Columnist Doug Fisher (Calgary Sun, July 13, 1994) reflected on the highly undemocratic nature of Canada's immigration policy.

And still on public opinion polls. Canadians are not jumping up and down with glee at the prospect of an influx of Cubans. On August 29, the Toronto Star's phone-in question was:

4. -Ellen Gee, a sociologist at Simon Fraser University ..., said the changes in immigration patterns have taken place so rapidly that the result is a recipe for social unease. "Survey after survey shows that people are negative about immigrants. I'm very pessimistic. ... Prof. Gee said opinion surveys consistently show the public disapproves of immigrants, particularly in the large urban areas that receive most of them." (Globe and Mail, December 9, 1992)

5. -Confidential government documents suggest Canadians are becoming increasingly hostile -- if not racist -- towards immigration. The document prepared by senior immigration officials say internal government polling shows "attitudes to immigration levels appear to be hardening, with significantly more Canadians feeling there are too many immigrants coming to Canada." The confidential government survey found fully half of those Canadians polled in the past year were either intolerant or outright 'xenophones'. ... Only 14 per cent were listed as compassionate." Moreover, senior government officials warn: "Canadians seriously underestimate the number of immigrants arriving annually." (Ottawa Citizen, December 9, 1993)

6. A Gallup Poll commissioned by Zero Population Growth (Canada) in the spring of 1981 found: 60.2% of Canadians felt Canadian population shoulds remain at its then present level of 24 million; only 16.5% wished to see the population larger than 30-million; 31.7% wanted no immigration at all; 65.1% wanted less than 50,000 immigrants pe year; only 15.3% preferred more than 100,000 immigrants per year at a time when the average annual level was 130,000.

7. A Globe-Environics Poll taken in March, 1987 found that 65% of Canadians feel there is too much immigration. (Globe and Mail, June 6, 1987)

8. In May, 1987, Goldfarb Consultants of Toronto found thar 83% of Canadians supported the tightening of regulations for the admission of so-called refugees. Only a tiny 11% wanted an open-door refugee policy. (Toronto Star, June 3, 1987)

9. Another Environics Poll found that 70% of Canadians were opposed to the idea of immigration. (Globe and Mail, March 6, 1987)

10. A Gallup Poll released in mid-October, 1991 revealed that a mere 17 per cent of Canadians wanted immigration levels increased. (Toronto Sun, October 21, 1990) Nevertheless, when then-Immigration Minister Barbara MacDougall rose in Parliament, October 25, to announce the government's new five-year plan, immigration was hiked to 220,000 in 1991 and 250,000 for each of the next four years.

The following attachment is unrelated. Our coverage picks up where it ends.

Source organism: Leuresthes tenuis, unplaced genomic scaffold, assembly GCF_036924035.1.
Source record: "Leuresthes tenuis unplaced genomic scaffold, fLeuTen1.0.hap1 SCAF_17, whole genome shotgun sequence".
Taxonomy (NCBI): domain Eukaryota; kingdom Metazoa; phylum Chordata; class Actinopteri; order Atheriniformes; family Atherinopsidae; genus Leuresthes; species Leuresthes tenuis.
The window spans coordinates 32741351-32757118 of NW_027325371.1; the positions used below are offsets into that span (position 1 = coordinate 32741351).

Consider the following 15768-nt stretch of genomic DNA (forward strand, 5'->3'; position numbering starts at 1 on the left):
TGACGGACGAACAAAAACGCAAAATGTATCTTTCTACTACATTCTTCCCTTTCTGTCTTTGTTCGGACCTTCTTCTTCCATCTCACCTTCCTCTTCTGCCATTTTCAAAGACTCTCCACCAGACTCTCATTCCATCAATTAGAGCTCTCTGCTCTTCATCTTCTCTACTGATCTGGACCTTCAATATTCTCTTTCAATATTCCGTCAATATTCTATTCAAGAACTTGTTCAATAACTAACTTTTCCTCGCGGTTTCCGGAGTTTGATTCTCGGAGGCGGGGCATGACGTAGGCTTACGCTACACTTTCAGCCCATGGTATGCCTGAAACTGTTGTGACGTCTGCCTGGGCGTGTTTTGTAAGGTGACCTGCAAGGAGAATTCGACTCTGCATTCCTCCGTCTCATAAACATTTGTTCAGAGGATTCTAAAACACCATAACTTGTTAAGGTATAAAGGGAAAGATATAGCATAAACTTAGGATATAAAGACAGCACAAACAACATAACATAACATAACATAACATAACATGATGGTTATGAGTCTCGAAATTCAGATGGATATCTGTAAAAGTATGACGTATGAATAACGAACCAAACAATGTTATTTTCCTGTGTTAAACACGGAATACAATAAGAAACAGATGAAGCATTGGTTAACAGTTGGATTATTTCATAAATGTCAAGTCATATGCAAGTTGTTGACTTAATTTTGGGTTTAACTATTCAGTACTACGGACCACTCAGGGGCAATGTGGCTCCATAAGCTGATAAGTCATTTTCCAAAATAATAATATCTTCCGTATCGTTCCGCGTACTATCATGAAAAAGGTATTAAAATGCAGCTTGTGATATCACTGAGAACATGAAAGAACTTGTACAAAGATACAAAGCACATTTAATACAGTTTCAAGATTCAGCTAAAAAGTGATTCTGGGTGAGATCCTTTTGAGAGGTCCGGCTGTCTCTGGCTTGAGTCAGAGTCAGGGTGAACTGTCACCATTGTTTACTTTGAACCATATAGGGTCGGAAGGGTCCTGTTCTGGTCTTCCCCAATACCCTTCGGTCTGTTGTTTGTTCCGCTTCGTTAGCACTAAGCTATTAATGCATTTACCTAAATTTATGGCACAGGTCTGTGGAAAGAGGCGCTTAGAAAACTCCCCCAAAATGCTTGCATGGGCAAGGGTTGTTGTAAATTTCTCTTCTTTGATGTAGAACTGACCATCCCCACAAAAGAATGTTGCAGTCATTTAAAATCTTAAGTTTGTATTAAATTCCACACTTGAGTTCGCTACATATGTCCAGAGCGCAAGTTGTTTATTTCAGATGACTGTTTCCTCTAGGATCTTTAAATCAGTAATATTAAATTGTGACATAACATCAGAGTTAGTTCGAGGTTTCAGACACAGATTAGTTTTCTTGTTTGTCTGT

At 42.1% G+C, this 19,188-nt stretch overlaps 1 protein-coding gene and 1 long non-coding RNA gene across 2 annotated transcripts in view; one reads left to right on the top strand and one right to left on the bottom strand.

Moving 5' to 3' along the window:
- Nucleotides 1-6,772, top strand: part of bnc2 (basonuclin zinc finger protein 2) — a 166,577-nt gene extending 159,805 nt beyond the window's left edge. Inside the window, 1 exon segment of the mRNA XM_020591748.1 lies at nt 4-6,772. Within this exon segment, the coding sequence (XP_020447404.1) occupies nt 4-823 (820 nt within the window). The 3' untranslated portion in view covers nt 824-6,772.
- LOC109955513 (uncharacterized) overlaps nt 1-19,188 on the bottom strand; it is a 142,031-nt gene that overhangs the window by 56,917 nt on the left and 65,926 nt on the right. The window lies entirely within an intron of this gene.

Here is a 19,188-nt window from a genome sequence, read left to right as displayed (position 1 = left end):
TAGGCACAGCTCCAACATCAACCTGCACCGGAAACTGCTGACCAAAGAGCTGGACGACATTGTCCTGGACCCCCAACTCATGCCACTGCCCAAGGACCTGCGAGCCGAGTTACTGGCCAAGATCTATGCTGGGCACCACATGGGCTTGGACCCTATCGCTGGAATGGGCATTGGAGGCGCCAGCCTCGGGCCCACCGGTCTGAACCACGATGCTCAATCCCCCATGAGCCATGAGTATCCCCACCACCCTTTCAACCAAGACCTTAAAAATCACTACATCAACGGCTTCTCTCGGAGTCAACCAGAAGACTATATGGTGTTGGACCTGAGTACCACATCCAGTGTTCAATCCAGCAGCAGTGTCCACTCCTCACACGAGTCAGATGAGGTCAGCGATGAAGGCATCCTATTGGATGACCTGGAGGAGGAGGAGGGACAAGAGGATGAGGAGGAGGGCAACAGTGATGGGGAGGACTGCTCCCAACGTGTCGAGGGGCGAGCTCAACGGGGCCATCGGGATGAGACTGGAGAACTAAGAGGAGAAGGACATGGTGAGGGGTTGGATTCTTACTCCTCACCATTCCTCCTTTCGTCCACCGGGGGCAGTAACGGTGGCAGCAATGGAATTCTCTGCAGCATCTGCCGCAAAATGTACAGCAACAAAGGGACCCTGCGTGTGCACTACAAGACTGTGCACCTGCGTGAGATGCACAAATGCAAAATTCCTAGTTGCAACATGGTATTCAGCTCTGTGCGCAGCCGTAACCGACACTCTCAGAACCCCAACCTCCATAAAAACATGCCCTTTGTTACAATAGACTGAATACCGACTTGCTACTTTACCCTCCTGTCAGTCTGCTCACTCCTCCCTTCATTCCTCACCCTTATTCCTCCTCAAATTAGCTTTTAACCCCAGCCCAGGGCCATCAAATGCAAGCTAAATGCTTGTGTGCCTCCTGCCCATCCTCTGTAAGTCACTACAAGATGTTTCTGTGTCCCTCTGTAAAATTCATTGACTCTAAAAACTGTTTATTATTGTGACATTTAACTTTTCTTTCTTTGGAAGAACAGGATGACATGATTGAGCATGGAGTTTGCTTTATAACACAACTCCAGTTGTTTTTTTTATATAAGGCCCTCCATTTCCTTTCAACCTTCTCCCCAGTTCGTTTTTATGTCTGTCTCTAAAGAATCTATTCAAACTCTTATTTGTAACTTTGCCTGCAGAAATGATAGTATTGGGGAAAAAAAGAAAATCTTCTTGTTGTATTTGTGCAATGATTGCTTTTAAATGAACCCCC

11. -Almost six Canadians in 10 express at least some reservations about the number of immigrants to Canada, a poll for the federal immigration department indicates. (Toronto Star, August 19, 1996) Interestingly, the Star had to winkle this taxpayer-funded poll out of the government through an Access to Information Act request.

12.-Most Canadians want ethnic minorities to adapt to the value system and the "Canadian way of life" of the majority, a survey on race relations says. ..."Many Canadians want Ottawa to spend less on multiculturalism, particularly funding for ethnic festivals and celebrations. These were among the findings of the Canadian Council of Christians and Jews' latest survey. ... Seventy-seven per cent also said ethnic minorities should try to adapt to a Canadian way of life, rather than holding on to their cultural differences." (Toronto Star, April 13, 1995)

Naturally, the multicultural cheerleaders tried to put the best shine on the bad news. "But the survey didn't define what it considered to be the 'value system' or the 'way of life' of the majority and that is part of the poll's weakness, said Karen Mock, national director of the League for Human Rights of B'nai Brith. Michael Sullivan of Decima Research, which conducted the survey, said Canadians seem to be yearning to move away from the traditional notion of the Canadian mosaic toward an American-style melting pot. And many Canadians seem to want to see a change in government multiculturalism policies. Forty-five per cent want to see Ottawa decrease the current $25-million it spends on multiculturalism. ... There was an even split on the issue of immigration policy. Forty-six per cent of those surveyed believed that too many people of different races and cultures are being allowed into Canada and an equal percentage felt there was a good balance of people from various backgrounds coming into Canada."

13.-Almost 60 per cent of Canadians support a five-year ban on new immigrants coming to Canada, says a Forum Canada Research poll. Forum Canada president Lorne Bozinoff, who conducted the poll for the Immigration Association of Canada ... said: "The results of the poll are pretty self-evident on how Canadians feel about immigration right now." (Toronto Sun, May 16, 1995) The poll conducted in March is all provinces except Quebec asked respondents -if they approve or disapprove of a five-year suspension of all immigration to provide time for Canada to integrate the large number of immigrants who have entered Canada in recent years. The approval rate was 58.9 per cent. Immigration Association President Kim Abbott said the statistics show the government needs to step back and review the high numbers of immigrants it is letting into Canada. Last fall, the government set its immigration level between 190,000 and 215,000 for this year. ... Abbott says the poll also shows 'dangers' in the government's decision to continue to finance immigrants to maintain their culture and lifestyles in Canada. ... The poll also revealed: